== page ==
Sir Francis Dashwood, 2nd Bt, 15th Baron le Despencer

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Francis Dashwood, 2nd 2nd Bt, 15th Baron Le Despencer

Birthdate:
Birthplace: Westminster, London, England
Death: Died in West Wycombe, Buckinghamshire, England
Immediate Family:

Son of Sir Francis Dashwood, MP, 1st Bt and Lady Mary Dashwood (Fane)
Husband of Sarah Dashwood
Brother of Rachel Austen
Half brother of Susannah Bridgeman; Mary Skipwith; Francis Dashwood; Lewis Dashwood; Sir John Dashwood-King, 3rd Bt and 3 others

Managed by: Private User
Last Updated:
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Immediate Family

About Sir Francis Dashwood, 2nd Bt, 15th Baron le Despencer

Founder of the Hellfire Club

http://en.wikipedia.org/wiki/Hellfire_Club

http://en.wikipedia.org/wiki/Francis_Dashwood,_15th_Baron_le_Despencer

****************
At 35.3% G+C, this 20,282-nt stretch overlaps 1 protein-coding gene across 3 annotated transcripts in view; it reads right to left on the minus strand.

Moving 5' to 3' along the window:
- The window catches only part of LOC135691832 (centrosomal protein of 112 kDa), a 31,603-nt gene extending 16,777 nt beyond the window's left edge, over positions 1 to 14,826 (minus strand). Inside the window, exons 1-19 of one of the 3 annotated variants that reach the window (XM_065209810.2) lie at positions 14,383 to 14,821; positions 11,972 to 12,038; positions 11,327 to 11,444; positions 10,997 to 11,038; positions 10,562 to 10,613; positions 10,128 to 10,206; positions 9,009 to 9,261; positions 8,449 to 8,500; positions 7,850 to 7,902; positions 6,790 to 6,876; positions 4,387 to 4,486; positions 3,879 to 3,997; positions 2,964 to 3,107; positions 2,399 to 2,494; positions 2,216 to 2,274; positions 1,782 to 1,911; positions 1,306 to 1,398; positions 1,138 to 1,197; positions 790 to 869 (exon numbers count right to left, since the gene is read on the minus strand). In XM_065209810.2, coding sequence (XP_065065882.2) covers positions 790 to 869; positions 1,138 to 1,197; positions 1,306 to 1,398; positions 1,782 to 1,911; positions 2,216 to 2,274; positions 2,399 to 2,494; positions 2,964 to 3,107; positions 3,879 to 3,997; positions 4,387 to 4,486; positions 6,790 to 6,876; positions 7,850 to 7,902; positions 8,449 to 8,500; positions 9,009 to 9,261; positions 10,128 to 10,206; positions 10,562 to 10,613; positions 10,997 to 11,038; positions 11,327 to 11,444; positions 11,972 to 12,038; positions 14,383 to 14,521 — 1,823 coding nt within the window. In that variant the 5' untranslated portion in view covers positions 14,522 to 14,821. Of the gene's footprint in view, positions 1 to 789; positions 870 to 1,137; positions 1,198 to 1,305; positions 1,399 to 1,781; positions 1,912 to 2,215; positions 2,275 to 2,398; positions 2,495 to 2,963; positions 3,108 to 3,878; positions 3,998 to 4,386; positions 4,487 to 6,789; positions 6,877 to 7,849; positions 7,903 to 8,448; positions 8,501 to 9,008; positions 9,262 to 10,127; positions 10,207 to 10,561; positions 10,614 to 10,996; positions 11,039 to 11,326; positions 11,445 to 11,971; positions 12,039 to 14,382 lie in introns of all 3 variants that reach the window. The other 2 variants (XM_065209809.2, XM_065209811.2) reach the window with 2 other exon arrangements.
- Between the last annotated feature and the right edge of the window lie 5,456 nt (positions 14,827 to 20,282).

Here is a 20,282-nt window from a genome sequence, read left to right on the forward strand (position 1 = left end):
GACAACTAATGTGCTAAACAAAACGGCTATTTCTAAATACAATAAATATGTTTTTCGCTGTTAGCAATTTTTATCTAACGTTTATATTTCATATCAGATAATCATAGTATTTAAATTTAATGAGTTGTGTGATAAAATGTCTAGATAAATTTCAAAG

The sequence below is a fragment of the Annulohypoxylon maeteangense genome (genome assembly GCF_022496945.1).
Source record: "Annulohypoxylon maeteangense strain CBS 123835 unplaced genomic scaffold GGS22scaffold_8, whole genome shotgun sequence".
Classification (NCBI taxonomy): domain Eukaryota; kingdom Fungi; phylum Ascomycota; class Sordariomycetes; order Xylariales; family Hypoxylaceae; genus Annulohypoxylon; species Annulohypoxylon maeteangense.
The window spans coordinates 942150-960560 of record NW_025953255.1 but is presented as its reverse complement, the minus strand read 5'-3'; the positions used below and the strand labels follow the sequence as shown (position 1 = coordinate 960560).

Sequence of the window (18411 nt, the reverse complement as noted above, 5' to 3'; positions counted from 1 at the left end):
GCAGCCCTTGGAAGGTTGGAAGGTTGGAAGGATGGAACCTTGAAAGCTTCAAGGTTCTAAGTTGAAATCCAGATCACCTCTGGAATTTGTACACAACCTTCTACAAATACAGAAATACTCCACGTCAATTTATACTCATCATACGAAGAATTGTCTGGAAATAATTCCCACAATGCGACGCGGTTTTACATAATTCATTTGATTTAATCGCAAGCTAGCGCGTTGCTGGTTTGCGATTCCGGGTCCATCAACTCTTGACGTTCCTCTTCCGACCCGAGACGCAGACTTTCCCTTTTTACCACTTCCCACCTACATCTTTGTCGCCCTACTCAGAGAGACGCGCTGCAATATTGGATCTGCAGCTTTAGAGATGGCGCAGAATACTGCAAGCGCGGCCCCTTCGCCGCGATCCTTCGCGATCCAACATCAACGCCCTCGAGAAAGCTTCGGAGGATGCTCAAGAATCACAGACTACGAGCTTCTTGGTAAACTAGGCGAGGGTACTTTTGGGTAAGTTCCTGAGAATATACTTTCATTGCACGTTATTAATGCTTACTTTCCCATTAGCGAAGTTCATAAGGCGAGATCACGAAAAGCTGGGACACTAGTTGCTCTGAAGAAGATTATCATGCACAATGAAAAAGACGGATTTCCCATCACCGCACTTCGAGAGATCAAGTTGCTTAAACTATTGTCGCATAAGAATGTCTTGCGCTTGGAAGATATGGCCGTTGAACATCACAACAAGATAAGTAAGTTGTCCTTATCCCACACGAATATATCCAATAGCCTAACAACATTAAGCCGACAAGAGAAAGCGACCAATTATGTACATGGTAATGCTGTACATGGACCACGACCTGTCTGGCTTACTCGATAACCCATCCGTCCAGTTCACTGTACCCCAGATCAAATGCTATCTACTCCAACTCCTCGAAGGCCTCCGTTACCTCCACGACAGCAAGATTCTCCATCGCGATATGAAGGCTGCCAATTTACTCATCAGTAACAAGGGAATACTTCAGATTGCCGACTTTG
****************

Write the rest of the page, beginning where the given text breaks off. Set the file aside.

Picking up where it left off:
Francis Dashwood, 15th Baron le Despencer (December 1708 – 11 December 1781) was an English rake and politician, Chancellor of the Exchequer (1762–1763) and founder of the Hellfire Club.


Early life


He was born in London, and educated at Eton College where he became associated with William Pitt the Elder. He was orphaned in 1724 at the age of 16. In 1726 he went on a Grand Tour of Europe, becoming one of the first Britons to include Russia on his itinerary.


He was too young to have been a member of the very first Hellfire Club founded by the Duke of Wharton in 1719 and disbanded in 1721, but he and the Earl of Sandwich are alleged to have been members of a Hellfire Club that met at the George and Vulture Inn throughout the 1730s.


In 1732 he formed a dining club called the Society of Dilettanti with around 40 charter members (some of whom may have been members of Wharton's original club) who had returned from the Grand Tour with a greater appreciation of classical art. William Hogarth drew Sir Francis Dashwood at his Devotions for dilettante Viscount Boyne.


Marriage